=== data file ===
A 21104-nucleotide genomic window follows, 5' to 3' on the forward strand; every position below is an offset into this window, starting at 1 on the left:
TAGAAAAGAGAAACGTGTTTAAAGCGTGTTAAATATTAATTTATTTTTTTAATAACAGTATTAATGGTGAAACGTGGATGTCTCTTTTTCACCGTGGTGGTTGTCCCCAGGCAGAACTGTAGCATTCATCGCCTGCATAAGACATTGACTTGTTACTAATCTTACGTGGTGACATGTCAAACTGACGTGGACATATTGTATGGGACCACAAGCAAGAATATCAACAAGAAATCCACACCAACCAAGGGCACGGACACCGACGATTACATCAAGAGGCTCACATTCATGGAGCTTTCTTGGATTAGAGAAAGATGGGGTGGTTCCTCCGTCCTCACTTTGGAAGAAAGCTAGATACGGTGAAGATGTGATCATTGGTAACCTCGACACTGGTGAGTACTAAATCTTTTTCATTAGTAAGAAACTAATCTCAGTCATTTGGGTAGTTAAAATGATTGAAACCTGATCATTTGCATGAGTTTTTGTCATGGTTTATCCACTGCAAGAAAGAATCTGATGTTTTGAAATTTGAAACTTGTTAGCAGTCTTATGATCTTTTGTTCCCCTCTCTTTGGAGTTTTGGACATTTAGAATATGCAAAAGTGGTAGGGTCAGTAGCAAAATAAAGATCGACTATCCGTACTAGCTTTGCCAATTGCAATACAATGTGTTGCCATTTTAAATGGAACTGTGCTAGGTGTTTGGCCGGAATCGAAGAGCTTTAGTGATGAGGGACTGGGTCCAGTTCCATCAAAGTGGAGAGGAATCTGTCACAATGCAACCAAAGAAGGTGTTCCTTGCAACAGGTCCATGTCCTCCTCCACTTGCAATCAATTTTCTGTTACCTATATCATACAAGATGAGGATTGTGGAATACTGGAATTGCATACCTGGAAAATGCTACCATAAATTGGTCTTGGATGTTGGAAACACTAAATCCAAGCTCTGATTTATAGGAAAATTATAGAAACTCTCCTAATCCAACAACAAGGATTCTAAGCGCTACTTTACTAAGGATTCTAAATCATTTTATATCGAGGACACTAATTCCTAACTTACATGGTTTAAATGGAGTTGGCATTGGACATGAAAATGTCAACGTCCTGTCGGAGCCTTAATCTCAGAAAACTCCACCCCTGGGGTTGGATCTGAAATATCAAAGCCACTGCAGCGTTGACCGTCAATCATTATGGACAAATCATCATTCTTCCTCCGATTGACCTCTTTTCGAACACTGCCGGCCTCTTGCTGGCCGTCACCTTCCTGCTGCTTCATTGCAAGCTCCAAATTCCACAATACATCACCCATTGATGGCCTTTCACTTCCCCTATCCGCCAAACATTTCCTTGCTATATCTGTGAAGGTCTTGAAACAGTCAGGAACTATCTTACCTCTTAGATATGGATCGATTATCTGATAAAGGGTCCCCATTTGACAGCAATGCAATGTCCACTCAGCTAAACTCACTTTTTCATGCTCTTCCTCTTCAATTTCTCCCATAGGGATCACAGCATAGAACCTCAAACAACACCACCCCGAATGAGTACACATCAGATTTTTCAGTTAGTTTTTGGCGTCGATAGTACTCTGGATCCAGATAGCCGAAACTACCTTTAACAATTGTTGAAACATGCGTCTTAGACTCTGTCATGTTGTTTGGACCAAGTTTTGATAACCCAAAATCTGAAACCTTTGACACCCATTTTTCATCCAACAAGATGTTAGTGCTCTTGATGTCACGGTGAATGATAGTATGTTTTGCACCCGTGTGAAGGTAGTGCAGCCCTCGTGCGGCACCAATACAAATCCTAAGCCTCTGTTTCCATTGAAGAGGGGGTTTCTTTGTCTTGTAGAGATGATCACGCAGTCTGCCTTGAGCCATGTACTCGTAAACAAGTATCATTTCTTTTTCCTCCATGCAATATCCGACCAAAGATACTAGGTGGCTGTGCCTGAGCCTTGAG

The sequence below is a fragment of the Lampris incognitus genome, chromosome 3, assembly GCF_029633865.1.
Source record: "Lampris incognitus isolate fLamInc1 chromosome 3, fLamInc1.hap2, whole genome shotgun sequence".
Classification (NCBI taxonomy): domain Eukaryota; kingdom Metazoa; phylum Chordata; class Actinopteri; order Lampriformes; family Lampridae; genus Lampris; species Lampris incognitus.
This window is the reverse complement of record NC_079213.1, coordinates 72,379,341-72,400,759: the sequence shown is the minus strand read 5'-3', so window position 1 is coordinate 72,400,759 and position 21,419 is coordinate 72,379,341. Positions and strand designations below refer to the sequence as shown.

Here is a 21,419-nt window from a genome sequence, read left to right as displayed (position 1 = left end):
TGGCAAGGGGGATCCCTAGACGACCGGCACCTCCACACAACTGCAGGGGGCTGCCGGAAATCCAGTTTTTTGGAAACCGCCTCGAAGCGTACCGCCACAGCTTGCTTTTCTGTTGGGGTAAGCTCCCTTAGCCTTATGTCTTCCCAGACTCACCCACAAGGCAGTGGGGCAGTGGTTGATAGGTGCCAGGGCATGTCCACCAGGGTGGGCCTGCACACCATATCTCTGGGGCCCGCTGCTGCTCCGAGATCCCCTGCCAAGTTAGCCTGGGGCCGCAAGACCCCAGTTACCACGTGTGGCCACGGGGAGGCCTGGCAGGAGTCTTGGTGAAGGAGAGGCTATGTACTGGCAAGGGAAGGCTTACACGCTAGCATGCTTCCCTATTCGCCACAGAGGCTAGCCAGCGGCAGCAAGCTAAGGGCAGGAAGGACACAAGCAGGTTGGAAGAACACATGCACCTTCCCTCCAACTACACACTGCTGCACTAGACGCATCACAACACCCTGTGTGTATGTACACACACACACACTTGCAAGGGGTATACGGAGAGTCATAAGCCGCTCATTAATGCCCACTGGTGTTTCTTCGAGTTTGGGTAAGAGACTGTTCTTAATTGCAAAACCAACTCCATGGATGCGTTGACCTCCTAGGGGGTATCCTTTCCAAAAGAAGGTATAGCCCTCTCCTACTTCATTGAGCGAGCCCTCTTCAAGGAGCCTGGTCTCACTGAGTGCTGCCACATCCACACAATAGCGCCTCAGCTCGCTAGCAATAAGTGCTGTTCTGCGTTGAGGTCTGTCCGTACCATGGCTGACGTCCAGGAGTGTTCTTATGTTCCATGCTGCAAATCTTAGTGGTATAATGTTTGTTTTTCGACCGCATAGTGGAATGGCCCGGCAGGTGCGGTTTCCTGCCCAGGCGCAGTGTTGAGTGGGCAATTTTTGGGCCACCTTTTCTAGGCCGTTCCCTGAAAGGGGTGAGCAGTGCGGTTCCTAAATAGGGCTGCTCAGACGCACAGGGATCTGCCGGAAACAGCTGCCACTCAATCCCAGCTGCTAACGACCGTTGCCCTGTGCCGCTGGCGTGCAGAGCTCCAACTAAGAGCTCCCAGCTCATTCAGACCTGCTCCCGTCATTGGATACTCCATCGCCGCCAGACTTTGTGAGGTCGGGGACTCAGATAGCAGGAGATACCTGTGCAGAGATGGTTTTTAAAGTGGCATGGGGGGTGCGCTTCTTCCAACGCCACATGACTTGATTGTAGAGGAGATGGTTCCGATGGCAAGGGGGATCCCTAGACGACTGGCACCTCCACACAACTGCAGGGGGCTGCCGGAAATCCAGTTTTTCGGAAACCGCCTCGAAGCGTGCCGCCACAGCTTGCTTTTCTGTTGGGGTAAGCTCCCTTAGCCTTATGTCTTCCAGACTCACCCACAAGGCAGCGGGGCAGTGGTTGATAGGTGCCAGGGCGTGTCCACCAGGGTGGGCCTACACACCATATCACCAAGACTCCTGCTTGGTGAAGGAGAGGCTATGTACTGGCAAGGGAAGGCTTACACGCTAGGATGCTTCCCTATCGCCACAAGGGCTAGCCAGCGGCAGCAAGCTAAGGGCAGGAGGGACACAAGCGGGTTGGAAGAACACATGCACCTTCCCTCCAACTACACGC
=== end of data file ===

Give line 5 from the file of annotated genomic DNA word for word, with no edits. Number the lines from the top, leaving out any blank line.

Classification (NCBI taxonomy): domain Eukaryota; kingdom Metazoa; phylum Chordata; class Actinopteri; order Lampriformes; family Lampridae; genus Lampris; species Lampris incognitus.